As he said goodbye, it hit me.
A son returning to college. It’s a common occurrence. But when James, my younger son, leaned over and said “See you in a couple months,” to MaryEllen and Kevin, I began to wonder.
What must it feel like for MaryEllen and Kevin to know their siblings are grown and leaving home to have lives of their own? Do they feel slighted? Are they sad that they don’t get to experience an independent life outside of our home? I hadn’t thought about this since they were young, when it was too far off to worry about.
Then, as quick as those thoughts passed, others began to fill my head, comments that I have heard and seen regarding MaryEllen and Kevin throughout their lives.
“I would never want to live like that.”
“How could you let them live like that?”
I don’t often feel sad when I think about MaryEllen and Kevin. Times like this day, though, brought these uneasy feelings to the forefront.
What is a good quality of life and do they have it?
From my perspective, I think they do. They are loved beyond measure and they know it. But is that all it takes to have a good quality of life? My other two ‘typical’ children are loved beyond measure as well.
As I contemplated the depth of these questions, I came to this: A good quality of life is not traveling or making lots of money or doing everything and anything you ever wanted to do, it’s doing what makes YOU happy. We are all different. What brings me joy may not bring the same for you.
Realizing this, I began to ponder what brings joy to MaryEllen and Kevin. They certainly do feel joy and contentment, even more than you and I, I would bet.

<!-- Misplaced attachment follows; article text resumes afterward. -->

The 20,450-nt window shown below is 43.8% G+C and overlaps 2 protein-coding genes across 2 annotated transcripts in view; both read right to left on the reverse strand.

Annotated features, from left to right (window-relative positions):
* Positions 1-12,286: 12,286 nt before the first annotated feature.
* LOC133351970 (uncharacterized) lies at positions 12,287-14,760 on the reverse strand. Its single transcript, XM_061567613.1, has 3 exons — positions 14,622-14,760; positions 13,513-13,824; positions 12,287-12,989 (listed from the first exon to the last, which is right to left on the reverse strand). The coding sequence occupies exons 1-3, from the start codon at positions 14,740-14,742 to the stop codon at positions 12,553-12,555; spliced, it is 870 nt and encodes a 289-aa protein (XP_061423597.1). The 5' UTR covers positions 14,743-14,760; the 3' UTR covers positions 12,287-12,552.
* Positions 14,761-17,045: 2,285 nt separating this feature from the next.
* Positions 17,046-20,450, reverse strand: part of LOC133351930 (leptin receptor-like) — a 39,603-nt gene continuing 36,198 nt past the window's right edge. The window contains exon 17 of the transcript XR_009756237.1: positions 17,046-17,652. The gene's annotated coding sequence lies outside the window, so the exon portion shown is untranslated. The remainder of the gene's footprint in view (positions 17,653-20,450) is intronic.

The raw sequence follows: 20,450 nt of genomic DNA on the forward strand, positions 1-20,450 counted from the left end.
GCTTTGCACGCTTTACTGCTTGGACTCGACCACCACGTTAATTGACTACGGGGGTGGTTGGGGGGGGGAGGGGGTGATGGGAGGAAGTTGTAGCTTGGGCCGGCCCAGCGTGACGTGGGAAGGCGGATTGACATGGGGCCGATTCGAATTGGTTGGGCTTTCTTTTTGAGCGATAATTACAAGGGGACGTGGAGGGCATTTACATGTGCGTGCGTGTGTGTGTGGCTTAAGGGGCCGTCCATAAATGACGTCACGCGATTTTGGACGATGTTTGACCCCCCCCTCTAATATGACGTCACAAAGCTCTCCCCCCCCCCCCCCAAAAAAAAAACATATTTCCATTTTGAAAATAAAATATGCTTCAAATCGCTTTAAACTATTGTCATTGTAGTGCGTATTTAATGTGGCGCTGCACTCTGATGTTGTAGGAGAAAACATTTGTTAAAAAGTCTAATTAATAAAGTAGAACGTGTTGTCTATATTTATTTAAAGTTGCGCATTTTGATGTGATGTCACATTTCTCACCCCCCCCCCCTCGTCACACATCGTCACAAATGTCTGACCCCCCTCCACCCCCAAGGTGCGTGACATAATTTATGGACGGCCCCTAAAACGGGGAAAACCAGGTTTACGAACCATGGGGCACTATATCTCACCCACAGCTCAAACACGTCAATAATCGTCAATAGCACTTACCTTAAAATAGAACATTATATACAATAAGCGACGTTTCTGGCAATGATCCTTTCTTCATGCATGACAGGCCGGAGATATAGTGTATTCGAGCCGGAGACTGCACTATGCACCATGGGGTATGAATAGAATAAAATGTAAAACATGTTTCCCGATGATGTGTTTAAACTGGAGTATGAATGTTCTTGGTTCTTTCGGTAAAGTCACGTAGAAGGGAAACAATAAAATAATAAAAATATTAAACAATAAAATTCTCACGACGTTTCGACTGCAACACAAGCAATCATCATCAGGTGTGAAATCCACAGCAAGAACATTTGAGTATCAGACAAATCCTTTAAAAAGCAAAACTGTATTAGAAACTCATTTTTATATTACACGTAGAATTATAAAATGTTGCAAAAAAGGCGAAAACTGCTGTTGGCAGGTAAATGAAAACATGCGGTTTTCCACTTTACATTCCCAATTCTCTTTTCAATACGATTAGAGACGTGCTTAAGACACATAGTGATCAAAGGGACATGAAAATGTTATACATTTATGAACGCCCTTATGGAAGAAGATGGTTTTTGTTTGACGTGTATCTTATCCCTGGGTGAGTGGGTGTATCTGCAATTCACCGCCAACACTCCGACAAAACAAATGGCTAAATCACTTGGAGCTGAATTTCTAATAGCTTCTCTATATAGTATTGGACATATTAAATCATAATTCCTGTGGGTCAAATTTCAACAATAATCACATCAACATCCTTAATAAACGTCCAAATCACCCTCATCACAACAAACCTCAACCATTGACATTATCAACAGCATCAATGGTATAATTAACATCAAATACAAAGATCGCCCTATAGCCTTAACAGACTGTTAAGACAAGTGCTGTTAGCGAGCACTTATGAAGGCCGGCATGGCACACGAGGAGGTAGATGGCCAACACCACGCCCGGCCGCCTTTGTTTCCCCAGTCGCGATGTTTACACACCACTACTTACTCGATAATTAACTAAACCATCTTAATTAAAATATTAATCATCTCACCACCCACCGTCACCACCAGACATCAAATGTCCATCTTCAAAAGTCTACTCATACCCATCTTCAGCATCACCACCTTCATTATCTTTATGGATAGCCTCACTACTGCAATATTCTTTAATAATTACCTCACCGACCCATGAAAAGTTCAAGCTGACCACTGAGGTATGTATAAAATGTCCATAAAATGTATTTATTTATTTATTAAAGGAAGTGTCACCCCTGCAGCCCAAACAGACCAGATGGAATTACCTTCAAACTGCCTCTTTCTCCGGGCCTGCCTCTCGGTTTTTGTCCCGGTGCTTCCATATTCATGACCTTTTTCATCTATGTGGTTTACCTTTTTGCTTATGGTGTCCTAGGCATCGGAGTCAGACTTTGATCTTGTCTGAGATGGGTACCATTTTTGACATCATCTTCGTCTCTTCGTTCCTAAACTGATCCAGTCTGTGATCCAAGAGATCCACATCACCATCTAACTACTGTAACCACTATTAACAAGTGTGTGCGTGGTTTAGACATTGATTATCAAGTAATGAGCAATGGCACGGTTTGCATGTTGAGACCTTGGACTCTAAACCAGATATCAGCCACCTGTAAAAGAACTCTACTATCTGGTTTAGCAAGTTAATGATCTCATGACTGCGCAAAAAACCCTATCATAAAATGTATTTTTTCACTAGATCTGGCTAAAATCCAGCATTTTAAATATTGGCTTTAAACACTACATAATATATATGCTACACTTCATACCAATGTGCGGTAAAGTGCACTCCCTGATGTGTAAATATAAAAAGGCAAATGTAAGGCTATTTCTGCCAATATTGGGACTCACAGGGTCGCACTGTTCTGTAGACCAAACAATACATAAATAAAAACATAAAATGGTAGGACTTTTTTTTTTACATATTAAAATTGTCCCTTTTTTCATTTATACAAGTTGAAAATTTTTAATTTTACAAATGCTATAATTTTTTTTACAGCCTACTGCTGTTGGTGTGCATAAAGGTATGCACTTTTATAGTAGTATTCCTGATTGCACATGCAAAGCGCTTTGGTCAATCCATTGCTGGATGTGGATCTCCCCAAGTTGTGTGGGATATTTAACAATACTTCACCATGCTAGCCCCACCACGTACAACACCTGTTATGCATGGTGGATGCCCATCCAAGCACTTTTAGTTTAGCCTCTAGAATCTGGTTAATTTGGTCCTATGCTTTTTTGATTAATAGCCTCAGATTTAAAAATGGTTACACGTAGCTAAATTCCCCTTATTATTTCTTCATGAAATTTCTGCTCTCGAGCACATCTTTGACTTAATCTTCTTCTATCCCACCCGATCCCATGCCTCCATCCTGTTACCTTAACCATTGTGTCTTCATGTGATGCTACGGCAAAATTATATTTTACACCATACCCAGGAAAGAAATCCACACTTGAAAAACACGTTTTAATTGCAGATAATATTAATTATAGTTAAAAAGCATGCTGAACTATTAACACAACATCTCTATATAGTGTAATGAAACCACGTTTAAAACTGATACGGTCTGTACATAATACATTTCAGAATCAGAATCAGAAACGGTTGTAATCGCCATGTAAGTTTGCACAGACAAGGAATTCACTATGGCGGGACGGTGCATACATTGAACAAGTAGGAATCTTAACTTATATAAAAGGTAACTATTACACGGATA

MaryEllen and Kevin are most content when they are surrounded by those that love them, which is every second of every day. Do they feel unhappy about not having a job or not going away to college or getting married? I don’t think so. For them, as long as they feel loved and their immediate needs are met, they are happy. They really don’t know sadness. They don’t know hate. They have never experienced feeling ‘less than’ or unwanted.
Who can say the same? Certainly not me. Probably not you either.
For some, maybe living “a life like that,” (whatever that means) wouldn’t be a good quality of life. But from MaryEllen’s and Kevin’s perspectives, maybe our lives are less than ideal. I mean, who would want to get up on a dead cold winter’s morning and rush through the ice and snow to be met with other grouchy drivers in the morning rush hour when you can stretch out in a massage chair with a good book being narrated by your favorite author and with a single grimace or increase in heart rate, people come running from all directions to give you what you want?
I think MaryEllen and Kevin have discovered the secret. A life well lived is experiencing unconditional love all the time. A life well lived is smiling and being able to feel that smile from deep within. A life well lived is being able to savor all the good life has to offer while disregarding the bad.
MaryEllen and Kevin do this without effort.
Just brilliant, isn’t it?